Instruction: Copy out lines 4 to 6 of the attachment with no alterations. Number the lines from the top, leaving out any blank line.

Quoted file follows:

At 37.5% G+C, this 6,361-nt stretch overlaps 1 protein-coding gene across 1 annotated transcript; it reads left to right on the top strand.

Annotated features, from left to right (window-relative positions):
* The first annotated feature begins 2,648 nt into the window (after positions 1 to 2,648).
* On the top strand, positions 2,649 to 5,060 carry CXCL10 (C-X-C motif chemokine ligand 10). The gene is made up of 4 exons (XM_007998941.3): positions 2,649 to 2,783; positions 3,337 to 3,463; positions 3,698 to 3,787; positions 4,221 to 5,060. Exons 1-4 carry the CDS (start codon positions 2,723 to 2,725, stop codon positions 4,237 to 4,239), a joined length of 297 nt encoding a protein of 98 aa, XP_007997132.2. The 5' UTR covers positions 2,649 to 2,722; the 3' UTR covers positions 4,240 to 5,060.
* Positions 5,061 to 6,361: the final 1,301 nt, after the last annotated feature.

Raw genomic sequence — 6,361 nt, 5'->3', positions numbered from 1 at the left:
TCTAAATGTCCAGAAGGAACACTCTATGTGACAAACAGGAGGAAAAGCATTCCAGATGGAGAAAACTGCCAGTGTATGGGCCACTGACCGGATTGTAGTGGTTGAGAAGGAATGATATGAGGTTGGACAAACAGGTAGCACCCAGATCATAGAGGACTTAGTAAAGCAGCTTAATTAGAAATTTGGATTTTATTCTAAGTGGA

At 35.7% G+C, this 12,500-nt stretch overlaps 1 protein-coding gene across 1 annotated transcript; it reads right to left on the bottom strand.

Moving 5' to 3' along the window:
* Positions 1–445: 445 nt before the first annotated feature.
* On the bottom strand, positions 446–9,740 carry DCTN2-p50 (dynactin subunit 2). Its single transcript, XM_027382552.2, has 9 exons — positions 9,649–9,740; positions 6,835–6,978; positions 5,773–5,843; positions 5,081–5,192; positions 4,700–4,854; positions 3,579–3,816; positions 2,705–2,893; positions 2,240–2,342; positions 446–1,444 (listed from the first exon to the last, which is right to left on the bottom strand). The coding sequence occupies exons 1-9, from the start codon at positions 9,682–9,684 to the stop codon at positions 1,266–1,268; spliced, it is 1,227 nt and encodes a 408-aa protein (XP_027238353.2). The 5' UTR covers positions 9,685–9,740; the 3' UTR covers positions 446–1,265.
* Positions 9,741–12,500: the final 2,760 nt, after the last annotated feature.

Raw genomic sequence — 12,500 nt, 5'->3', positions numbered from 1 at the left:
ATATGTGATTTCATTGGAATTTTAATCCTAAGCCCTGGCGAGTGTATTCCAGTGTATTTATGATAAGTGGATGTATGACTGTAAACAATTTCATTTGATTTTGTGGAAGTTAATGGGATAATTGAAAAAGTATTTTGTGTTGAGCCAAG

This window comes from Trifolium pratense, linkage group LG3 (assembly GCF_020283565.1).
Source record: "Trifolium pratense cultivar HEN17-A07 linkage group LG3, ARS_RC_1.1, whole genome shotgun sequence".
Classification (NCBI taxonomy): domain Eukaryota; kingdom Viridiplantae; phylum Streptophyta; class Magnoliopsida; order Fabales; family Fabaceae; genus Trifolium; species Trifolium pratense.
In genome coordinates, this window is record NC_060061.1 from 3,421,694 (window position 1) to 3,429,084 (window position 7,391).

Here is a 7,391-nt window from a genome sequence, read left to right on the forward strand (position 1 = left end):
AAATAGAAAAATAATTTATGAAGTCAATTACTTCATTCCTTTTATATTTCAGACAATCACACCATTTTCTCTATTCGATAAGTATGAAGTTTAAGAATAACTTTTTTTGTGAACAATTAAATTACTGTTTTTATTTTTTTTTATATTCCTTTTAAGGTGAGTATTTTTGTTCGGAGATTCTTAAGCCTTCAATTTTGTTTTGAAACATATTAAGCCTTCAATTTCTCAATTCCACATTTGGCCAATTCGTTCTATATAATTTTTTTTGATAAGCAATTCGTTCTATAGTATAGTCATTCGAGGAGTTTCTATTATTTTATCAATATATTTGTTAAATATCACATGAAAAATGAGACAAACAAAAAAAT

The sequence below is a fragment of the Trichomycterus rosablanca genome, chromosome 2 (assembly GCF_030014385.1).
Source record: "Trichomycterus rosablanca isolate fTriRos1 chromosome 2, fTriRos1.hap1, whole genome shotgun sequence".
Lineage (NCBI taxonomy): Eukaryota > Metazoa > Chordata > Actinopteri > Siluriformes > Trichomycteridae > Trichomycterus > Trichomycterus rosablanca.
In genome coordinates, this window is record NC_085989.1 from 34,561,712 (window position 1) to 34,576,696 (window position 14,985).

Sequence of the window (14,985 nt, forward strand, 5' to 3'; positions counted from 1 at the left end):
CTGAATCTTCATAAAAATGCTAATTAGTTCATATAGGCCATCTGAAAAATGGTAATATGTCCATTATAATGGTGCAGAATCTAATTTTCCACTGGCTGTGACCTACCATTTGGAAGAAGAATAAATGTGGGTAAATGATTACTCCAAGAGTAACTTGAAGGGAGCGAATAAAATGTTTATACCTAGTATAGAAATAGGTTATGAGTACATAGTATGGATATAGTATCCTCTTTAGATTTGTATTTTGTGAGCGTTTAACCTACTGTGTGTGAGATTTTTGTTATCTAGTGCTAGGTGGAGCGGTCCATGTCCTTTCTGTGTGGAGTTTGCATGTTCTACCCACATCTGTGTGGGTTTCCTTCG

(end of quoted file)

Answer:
* On the top strand, positions 2,649 to 5,060 carry CXCL10 (C-X-C motif chemokine ligand 10). The gene is made up of 4 exons (XM_007998941.3): positions 2,649 to 2,783; positions 3,337 to 3,463; positions 3,698 to 3,787; positions 4,221 to 5,060. Exons 1-4 carry the CDS (start codon positions 2,723 to 2,725, stop codon positions 4,237 to 4,239), a joined length of 297 nt encoding a protein of 98 aa, XP_007997132.2. The 5' UTR covers positions 2,649 to 2,722; the 3' UTR covers positions 4,240 to 5,060.
* Positions 5,061 to 6,361: the final 1,301 nt, after the last annotated feature.

Raw genomic sequence — 6,361 nt, 5'->3', positions numbered from 1 at the left: